May 2

    Uploading the blog is increasingly a problem for us. When we were in Pompei we had wireless access at our site but apparently wiped out our website trying to load it. We walked all over town asking at big hotels and tourist offices where we might find strong “wifi” and finally ended up trying Burger King with free wifi access. It took almost an hour to upload the blog, but we were delighted it worked at all. A couple of days later before we left Pompei we were able to upload several days more. So if you are following our journey, please be aware that we may be uploading several entries at a time.

    The night before we left Pompei we spent a pleasant hour visiting with a British couple who spend most of their time on the road. Later we met an American couple from New Jersey who also own a Born Free and were shocked to see one just like theirs in Italy. They are touring for 10 weeks in a rented German “camping car” and wished they had their own. We were able to warn both couples to avoid driving the Amalfi Coast.

    We finally left Pompei after seven nights, with a newly strung window shade that works! (OK, only the two broken strings were replaced.) We drove 50 miles south to Paestum, where there are Greek temples in the middle of acres of Roman ruins.


We camped at a large place on the sea that has many permanently placed grimy trailers taking up all the good spots and lots of loud people and music. We were in a short row of unhappy overnight campers parked on a sand lot. We rode our bikes to the ruins and around the town and watched the sun set over the Mediterranean.

    We were glad to move on on Saturday, which was May Day, a national holiday. As we were driving away from the coast, the rest of Italy was driving, impatiently,  bumper to bumper, toward it. We drove east, crossing 3/4 of Italy. It is such a varied country. Sometimes it looked like the scraggly brush of Utah or Wyoming. And we went up to 2700 feet crossing mountains. It was a pleasant ride on good roads with little traffic, until we got to Matera. The GPS wound us into a housing project, claiming we were a few feet from a campsite. So we parked Rover and walked the route. Three people stopped their cars and offered help. One showed us down the hill where we were supposed to be--on another road. So we turned around and were walking back to Rover when a car pulled up next to us with one of the men who had tried to help us. He gestured for us to climb inside, drove us back up to Rover and then led us out to the road we needed to be on, where we found one of the nicest campsites we have ever been on.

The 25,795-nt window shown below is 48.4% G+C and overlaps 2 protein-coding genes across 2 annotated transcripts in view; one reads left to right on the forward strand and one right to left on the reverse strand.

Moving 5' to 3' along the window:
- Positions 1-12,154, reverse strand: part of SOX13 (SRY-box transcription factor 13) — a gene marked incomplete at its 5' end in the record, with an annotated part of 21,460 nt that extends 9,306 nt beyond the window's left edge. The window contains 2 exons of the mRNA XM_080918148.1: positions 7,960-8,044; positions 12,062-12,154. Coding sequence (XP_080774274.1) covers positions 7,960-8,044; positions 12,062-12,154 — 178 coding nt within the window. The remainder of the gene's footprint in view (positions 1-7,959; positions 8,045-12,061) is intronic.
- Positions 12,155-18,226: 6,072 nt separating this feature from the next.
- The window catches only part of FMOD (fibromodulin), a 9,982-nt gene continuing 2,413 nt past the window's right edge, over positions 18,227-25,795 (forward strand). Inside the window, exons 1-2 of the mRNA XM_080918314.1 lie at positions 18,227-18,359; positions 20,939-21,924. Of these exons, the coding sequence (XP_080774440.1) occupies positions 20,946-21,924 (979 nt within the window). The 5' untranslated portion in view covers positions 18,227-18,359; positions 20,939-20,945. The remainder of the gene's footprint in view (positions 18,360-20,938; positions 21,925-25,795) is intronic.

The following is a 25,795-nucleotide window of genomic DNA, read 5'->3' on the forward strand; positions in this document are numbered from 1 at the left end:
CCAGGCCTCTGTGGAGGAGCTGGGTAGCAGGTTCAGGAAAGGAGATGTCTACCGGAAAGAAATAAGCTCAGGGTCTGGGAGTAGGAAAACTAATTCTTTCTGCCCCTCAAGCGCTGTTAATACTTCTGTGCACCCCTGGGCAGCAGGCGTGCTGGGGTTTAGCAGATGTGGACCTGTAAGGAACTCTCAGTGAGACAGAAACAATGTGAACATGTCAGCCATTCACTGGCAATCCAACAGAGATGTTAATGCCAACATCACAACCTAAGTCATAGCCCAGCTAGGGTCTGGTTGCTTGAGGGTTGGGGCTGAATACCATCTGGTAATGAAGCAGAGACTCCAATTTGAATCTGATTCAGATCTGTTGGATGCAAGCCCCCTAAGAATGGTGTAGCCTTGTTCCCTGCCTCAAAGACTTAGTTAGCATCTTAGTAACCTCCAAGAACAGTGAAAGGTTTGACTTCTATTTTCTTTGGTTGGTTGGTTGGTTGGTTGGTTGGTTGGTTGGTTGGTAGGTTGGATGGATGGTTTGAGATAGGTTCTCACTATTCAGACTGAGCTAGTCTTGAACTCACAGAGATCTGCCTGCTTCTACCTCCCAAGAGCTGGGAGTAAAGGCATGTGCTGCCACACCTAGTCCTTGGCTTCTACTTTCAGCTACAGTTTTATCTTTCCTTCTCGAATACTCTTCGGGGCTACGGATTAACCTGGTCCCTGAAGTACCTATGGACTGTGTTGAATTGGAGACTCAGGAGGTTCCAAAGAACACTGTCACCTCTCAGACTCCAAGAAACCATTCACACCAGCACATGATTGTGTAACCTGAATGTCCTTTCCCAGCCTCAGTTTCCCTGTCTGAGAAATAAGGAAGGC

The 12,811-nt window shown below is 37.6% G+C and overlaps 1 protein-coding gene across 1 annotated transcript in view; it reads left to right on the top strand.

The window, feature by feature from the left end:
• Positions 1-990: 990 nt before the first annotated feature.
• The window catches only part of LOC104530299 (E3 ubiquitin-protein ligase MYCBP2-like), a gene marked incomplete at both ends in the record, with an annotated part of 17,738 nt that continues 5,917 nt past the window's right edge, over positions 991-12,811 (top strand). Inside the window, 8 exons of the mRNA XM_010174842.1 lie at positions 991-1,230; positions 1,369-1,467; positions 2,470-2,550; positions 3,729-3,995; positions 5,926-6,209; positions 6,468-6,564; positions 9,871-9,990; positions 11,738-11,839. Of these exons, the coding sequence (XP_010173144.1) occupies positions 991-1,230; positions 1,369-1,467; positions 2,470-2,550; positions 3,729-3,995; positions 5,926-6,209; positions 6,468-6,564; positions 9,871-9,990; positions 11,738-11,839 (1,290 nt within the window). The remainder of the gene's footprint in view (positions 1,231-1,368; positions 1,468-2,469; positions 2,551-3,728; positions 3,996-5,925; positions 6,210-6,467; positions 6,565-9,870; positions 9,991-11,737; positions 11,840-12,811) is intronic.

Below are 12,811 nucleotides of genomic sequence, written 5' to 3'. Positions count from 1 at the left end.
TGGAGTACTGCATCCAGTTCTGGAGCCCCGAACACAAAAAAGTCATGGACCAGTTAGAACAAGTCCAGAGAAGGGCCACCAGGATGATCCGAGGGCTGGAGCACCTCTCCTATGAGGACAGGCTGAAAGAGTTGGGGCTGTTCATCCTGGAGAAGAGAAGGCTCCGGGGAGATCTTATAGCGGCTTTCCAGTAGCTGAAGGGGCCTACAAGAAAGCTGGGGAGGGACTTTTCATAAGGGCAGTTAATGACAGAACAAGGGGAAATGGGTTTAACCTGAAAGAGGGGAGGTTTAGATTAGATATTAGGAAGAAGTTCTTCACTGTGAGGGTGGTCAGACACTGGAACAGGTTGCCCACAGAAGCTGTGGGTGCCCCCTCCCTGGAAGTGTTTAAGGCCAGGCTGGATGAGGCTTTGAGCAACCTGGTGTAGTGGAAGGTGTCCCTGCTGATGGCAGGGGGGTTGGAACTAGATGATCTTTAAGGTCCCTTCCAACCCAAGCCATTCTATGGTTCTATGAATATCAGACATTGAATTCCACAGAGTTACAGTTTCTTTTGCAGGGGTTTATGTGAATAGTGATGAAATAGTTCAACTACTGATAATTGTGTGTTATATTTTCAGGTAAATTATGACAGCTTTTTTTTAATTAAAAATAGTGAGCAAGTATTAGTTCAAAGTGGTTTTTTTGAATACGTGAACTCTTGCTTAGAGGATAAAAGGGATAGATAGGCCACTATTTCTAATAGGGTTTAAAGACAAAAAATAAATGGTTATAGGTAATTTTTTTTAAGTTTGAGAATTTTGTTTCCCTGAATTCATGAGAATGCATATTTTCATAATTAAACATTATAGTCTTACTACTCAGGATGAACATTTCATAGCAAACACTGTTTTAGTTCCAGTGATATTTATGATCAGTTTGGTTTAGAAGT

David may curse the drivers and the loud music and talking--and then feel silly for characterizing an entire country on the basis of those experiences--and then some people go out of their way for us, like this man did. There was also the girl in Pompei who walked us a block down the street so she could point us to the Tourist office, a gas station attendant who gave a pen and window wiping cloth to David to give to “your wife” when he saw Susan washing the windows, and the waiter at the campground restaurant in Matera who went out his way to make sure we understood what we were getting.

    In Matera we walked to the Sassi, a tumble of old cave homes, lived in for years (from the 8th century to the l950s!) by the very poor. There are over 3000 caves and churches carved into the hillside. 


It was the set for Mel Gibson’s “Passion of Christ.”  Really a pretty horrible place . . . and it just went on and on. We walked back to the motorhome--about a mile and a half uphill and downhill--on a very hot afternoon. We decided to have dinner in the restaurant at the campsite and went in just before 7 p,m., only to be told to come back at 8. So, quite hungry, we showed up then. There was no menu, no prices. We were fed what they had--first a bowl of olives and a basket of bread (no butter), then a delicious meat and vegetable stew, then a pasta dish with mushrooms and tomato sauce. We declined a second pasta dish with vegetables and had gelato with fresh fruit instead. All this with a carafe of wine and a large bottle of water came to €38--about $50.  We were very pleasantly surprised. (And several families with four small children showed up after 9 p.m. to eat.) Each course was preceded by a conversation with the waiter we mentioned above, who wanted to practice his English and tell the American tourists about the time he’d spent in Toronto. He seemed disappointed when we told him we’d be leaving in the morning, because he’d been thinking about what he would feed us the next evening. He also hoped we’d let people know about the restaurant and camping site, so here it is (and if you’re in the area in a motorhome, it’s well worth staying there):

    Masseria del Pantaleone

    C. da Chiancalata, 27

    75100 Matera

    The next day we drove to the big port city of Taranto, right on the Mediteranean Sea where the boot of Italy meets the foot. We couldn’t find one campground mentioned in a guide, and a second one was closed--this after some frightfully tight city streets and traffic.  So we left Taranto and its traffic behind and drove north to Alberobello where little trulli houses dot the landscape.  Well, shoot. . . .